That being said, most gate agents I've seen tend to keep their cool. Awhile ago, I was on a flight that was seriously delayed. People were in an uproar! The gate agent somehow stayed calm, even with 10 different people yelling at her from different directions!

By Azuza — On Aug 25, 2011

I think the job of gate agent is probably much more stressful in this post 9/11 era. I feel like there is much more pressure on them to pay attention to potential security risks!

I think it must be hard to decide when to call something to the attention of security or not. After all, you don't want to delay people that aren't doing anything wrong. But then again, you don't want to not say something and then have something bad happen!

I don't think I would want this job!

By Kat919 — On Aug 24, 2011

@SailorJerry - That's a funny story! Your dad must be pretty secure in his masculinity.

Your dad wouldn't have any trouble now (except that now you are only allowed one carry-on). Now they allow a carry-on back and a gender-neutral "personal item."

The gate agent at a flight I took recently was a bit of a comedian and when he was announcing the rules, he decided to elaborate on the "personal item": "Purse, small backpack, satchel, man-purse... Well, at least he was enjoying his job.

By SailorJerry — On Aug 24, 2011

@dfoster85 - Yeah, it must be a tough job, like anything else where you deal with people who are mostly in a bad mood! I once temped answering the phones in a body shop and it was the same kind of thing; everyone had been in an accident, needed their car back, etc.

Years ago I was flying with my family - I was just a kid - back when you were allowed "two carry-ons and a purse." My father had two carry-ons and, well, a man-purse (and this was the mid-90s; he was ahead of his time!). The gate agent tried to tell him he had three bags, but my dad looked that guy right in the eye and said, "I have two carry-ons and a purse."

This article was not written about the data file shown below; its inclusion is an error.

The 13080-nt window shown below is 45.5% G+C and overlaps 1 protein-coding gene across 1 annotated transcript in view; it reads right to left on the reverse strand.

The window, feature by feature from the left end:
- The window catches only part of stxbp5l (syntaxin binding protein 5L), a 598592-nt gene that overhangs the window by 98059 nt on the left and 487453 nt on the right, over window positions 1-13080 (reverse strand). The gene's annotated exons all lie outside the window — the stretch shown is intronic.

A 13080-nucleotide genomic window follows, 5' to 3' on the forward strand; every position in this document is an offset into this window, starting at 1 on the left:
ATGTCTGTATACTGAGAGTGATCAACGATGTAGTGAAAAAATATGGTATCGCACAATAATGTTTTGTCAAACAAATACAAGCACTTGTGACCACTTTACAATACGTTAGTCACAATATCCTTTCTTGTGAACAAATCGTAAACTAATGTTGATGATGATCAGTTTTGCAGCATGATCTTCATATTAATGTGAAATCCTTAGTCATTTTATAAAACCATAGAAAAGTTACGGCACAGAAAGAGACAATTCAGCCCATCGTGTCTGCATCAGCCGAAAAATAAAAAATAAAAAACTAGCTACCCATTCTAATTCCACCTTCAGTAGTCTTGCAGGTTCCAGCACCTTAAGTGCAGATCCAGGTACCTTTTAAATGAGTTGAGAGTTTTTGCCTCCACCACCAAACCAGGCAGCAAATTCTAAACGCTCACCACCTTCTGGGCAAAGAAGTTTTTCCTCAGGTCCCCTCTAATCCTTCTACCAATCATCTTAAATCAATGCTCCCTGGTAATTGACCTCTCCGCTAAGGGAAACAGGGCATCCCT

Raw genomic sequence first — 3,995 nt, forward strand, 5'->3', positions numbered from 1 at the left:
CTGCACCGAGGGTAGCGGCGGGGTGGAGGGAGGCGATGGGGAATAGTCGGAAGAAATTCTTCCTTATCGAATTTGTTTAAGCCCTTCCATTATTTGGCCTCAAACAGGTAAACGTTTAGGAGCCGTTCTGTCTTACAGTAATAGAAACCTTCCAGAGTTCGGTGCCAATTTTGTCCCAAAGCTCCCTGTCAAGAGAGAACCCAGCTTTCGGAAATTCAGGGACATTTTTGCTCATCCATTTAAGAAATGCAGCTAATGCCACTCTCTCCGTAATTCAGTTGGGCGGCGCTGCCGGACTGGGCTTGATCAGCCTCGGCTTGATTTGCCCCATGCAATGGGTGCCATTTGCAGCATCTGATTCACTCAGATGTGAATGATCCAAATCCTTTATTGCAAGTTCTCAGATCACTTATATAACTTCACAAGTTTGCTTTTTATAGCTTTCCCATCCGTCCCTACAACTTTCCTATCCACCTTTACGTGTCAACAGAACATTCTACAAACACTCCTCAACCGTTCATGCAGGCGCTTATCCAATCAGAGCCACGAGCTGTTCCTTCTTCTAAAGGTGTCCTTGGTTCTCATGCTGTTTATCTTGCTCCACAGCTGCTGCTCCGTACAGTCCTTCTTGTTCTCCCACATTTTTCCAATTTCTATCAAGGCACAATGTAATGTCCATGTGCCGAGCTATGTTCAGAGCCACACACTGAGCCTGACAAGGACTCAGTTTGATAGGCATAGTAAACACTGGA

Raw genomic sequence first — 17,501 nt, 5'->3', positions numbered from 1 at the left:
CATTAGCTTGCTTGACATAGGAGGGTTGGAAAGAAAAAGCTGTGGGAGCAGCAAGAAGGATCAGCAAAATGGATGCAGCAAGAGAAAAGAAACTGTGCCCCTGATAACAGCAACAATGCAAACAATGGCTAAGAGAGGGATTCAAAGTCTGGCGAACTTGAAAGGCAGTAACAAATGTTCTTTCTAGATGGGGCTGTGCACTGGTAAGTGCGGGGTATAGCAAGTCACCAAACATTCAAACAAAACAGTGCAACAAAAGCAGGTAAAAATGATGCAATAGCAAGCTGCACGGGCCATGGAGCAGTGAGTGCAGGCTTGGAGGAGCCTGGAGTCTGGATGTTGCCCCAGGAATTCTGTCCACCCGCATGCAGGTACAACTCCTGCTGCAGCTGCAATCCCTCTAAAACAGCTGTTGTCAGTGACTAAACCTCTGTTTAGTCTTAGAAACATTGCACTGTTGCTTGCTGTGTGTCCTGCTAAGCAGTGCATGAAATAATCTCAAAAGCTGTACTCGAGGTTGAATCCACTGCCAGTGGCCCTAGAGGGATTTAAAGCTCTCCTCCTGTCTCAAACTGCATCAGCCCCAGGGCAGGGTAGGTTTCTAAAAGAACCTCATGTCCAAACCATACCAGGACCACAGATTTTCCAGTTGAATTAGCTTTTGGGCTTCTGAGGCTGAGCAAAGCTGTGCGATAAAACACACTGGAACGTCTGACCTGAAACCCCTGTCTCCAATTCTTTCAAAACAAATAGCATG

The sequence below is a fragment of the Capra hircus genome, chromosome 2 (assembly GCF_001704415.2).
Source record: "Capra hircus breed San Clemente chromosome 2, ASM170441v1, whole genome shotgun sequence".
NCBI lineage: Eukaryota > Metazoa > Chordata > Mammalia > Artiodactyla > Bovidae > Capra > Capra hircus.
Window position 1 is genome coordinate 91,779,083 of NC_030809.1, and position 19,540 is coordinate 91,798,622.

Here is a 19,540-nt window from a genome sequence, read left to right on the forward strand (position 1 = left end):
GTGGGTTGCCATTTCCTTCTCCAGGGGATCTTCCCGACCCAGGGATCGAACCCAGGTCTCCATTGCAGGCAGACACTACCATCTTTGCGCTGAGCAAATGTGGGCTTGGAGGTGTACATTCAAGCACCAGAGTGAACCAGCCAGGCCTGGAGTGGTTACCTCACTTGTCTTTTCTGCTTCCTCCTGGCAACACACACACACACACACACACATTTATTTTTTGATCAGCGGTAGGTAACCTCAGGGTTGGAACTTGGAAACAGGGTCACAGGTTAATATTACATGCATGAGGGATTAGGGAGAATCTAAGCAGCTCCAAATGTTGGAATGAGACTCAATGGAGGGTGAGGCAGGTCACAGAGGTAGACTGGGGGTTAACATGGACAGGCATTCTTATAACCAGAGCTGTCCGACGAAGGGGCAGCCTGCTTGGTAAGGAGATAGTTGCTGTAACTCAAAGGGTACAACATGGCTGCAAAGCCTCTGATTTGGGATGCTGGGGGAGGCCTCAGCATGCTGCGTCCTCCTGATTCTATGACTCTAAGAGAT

And do you know, the agent *still* wasn't going to let him have all those bags! Talk about sexual discrimination. But my brother only had one bag, so he claimed one.

By dfoster85 — On Aug 23, 2011

I've mostly heard this term used for people who work at airports. I suspect it's a tough job, but they can make your life either much harder or much better! Gate agents are the one who can get you on a plane (or not).

When I was four months pregnant, I was flying alone and my flight was seriously delayed. (When it was supposed to be boarding, it hadn't even left its point of origin yet!) If I got in too late, I would miss my shuttle and have to scramble to make more expensive travel arrangements (not to mention get to my hotel much later and much more tired!).

But I saw that another flight to the same place was boarding right across the aisle in the terminal. I scooted on over there, and a helpful gate agent changed my ticket as the earlier flight had room.

And that's part of why I never check a bag!